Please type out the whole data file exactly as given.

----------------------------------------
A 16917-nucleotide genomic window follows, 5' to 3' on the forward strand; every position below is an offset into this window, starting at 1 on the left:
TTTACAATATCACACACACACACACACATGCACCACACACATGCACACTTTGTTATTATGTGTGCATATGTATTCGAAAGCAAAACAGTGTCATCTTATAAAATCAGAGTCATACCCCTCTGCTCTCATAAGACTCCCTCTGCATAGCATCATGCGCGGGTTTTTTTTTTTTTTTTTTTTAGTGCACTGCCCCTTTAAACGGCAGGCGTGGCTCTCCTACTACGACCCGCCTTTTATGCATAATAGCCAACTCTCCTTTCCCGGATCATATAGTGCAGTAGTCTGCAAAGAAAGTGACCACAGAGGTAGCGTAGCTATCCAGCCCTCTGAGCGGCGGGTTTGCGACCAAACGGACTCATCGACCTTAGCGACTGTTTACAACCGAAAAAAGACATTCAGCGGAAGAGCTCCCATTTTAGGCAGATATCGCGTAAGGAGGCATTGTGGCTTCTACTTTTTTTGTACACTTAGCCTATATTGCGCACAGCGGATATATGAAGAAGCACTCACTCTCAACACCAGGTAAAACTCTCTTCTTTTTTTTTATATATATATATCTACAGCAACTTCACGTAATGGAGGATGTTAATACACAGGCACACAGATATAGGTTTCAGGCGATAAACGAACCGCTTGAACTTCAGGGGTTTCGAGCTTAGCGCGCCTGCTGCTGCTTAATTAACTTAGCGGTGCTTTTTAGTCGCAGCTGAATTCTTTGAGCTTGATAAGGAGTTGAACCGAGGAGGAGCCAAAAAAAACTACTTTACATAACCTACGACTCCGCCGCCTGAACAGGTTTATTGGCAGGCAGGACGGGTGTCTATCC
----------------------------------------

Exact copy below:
A 16917-nucleotide genomic window follows, 5' to 3' on the forward strand; every position below is an offset into this window, starting at 1 on the left:
TTTACAATATCACACACACACACACACATGCACCACACACATGCACACTTTGTTATTATGTGTGCATATGTATTCGAAAGCAAAACAGTGTCATCTTATAAAATCAGAGTCATACCCCTCTGCTCTCATAAGACTCCCTCTGCATAGCATCATGCGCGGGTTTTTTTTTTTTTTTTTTTTAGTGCACTGCCCCTTTAAACGGCAGGCGTGGCTCTCCTACTACGACCCGCCTTTTATGCATAATAGCCAACTCTCCTTTCCCGGATCATATAGTGCAGTAGTCTGCAAAGAAAGTGACCACAGAGGTAGCGTAGCTATCCAGCCCTCTGAGCGGCGGGTTTGCGACCAAACGGACTCATCGACCTTAGCGACTGTTTACAACCGAAAAAAGACATTCAGCGGAAGAGCTCCCATTTTAGGCAGATATCGCGTAAGGAGGCATTGTGGCTTCTACTTTTTTTGTACACTTAGCCTATATTGCGCACAGCGGATATATGAAGAAGCACTCACTCTCAACACCAGGTAAAACTCTCTTCTTTTTTTTTATATATATATATCTACAGCAACTTCACGTAATGGAGGATGTTAATACACAGGCACACAGATATAGGTTTCAGGCGATAAACGAACCGCTTGAACTTCAGGGGTTTCGAGCTTAGCGCGCCTGCTGCTGCTTAATTAACTTAGCGGTGCTTTTTAGTCGCAGCTGAATTCTTTGAGCTTGATAAGGAGTTGAACCGAGGAGGAGCCAAAAAAAACTACTTTACATAACCTACGACTCCGCCGCCTGAACAGGTTTATTGGCAGGCAGGACGGGTGTCTATCC